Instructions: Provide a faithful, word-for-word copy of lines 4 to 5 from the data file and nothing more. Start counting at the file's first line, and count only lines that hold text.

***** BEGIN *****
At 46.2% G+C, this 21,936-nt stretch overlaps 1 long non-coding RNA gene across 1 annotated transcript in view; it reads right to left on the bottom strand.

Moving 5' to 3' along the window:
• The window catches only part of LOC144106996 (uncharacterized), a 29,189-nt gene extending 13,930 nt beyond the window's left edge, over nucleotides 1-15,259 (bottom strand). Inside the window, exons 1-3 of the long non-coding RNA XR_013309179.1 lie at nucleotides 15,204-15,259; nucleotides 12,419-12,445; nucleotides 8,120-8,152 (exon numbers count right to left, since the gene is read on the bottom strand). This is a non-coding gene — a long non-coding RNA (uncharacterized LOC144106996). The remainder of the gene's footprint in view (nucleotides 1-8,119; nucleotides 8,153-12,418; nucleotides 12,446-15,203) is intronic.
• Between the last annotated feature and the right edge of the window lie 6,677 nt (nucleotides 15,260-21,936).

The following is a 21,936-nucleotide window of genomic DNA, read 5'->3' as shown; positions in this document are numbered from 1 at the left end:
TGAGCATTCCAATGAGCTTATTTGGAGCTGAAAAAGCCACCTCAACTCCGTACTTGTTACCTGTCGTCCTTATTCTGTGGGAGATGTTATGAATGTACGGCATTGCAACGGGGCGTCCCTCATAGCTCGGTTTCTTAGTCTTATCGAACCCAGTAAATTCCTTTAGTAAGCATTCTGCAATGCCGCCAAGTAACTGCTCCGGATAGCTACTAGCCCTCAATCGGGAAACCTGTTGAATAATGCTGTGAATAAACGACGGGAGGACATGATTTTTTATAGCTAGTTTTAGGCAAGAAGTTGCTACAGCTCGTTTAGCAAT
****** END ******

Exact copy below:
• Between the last annotated feature and the right edge of the window lie 6,677 nt (nucleotides 15,260-21,936).

The following is a 21,936-nucleotide window of genomic DNA, read 5'->3' as shown; positions in this document are numbered from 1 at the left end: